(562au) Wastewater Treatment By Catalytic Wet Air Oxidation Process Based on Response Surface Methodology

Alwan, G. M. Sr. - Presenter, University of Technology
Abid, M., University of Technology
Abdul-Ridha, L., University of Technology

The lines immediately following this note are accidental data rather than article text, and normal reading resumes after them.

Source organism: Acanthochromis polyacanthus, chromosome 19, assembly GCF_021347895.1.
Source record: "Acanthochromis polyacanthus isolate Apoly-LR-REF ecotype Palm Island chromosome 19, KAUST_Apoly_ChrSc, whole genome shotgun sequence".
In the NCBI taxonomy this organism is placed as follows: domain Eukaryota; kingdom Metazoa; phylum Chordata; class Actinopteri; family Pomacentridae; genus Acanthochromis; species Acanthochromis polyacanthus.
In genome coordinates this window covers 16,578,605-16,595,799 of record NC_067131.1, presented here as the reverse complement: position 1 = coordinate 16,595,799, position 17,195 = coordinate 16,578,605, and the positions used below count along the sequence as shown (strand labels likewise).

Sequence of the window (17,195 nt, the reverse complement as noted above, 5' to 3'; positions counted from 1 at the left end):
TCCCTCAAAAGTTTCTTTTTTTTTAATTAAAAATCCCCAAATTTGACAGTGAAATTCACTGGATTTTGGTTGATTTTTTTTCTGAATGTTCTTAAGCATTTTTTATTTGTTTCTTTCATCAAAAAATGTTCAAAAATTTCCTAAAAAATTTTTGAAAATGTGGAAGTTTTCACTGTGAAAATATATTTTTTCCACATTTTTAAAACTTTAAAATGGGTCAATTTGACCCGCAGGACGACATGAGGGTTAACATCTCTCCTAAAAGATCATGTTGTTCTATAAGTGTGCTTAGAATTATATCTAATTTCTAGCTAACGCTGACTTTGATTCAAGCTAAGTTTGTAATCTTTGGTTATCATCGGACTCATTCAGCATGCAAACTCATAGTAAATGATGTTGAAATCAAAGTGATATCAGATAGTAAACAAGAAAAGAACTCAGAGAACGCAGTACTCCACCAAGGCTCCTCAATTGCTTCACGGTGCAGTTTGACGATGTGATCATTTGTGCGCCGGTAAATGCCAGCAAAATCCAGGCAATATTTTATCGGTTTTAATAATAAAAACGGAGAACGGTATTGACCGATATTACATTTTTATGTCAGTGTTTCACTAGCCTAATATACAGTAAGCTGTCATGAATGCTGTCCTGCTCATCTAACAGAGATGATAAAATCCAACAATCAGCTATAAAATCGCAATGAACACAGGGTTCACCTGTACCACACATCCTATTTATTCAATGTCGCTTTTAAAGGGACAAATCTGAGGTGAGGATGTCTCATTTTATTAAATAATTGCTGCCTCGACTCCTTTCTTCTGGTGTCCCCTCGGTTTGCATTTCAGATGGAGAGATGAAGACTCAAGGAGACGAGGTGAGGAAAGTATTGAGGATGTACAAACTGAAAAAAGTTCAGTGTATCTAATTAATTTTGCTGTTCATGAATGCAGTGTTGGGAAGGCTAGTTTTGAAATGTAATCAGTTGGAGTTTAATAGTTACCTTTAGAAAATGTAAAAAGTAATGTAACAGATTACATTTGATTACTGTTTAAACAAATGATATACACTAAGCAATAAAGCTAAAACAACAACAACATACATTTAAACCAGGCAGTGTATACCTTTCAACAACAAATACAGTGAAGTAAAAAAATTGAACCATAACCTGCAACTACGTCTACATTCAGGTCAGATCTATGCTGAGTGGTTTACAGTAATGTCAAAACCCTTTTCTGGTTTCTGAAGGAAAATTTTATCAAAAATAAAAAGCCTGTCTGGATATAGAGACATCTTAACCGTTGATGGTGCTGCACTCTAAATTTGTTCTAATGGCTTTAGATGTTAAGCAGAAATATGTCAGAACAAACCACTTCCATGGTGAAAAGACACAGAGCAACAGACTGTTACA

Catalytic wet air oxidation (CWAO) is one of the most economical and environmental-friendly for oxidation decomposition of organic refractory materials, such as; phenol's compounds with aid of heterogeneous catalysts. In the present work an experimental work and simulation have been carried out to study the oxidation process for phenol's degradation in the effluent wastewater from the small paint manufacturing plant is located in the Iraq. Experimental set-up was designed and constructed to get reliable data. Lab-scale packed bed reactor was made of stainless steel with diameter of 25.0 mm and height of 150.0 mm.The catalyst is particles of activated carbon with diameter 0.5 mm. Pressure and temperature were monitored by high accuracy Transducers, while flow rate of air and water were measured by Rotameters. Gas Chromatography-Mass Spectrometer (GC-MS) was used to determine concentration of oxygen and phenol .Stochastic and deterministic methods were used to study reaction mechanisms and developing reaction kinetics models.Catalyst deactivation was taken into account. The selected process variables which affecting reactor performance are: initial concentration of phenol, reactor temperature, reactor pressure, air flow rate and water flow rate. Response Surface Methodology (RSM) has proven reliable search for selecting the optimal operating conditions.The oxidation process behaves as pseudo first order reaction with respect to phenol concentration. It has found that phenol's degradation could enhance by increasing of: temperature, pressure, and gas flow rate, while initial concentration of phenol and liquid flow rate give different images. High removal of phenol obtained is 95% at optimum operating conditions of: LHSV=7.0 h-1, temperature=155°C, oxygen partial pressure= 1000.0 KPa and phenol concentration=10.0 mg/L. Down-flow regime is more effective than up-flow mode for improving degradation of phenol. Reasonable agreements have been found when compared the simulated results with the experimental data.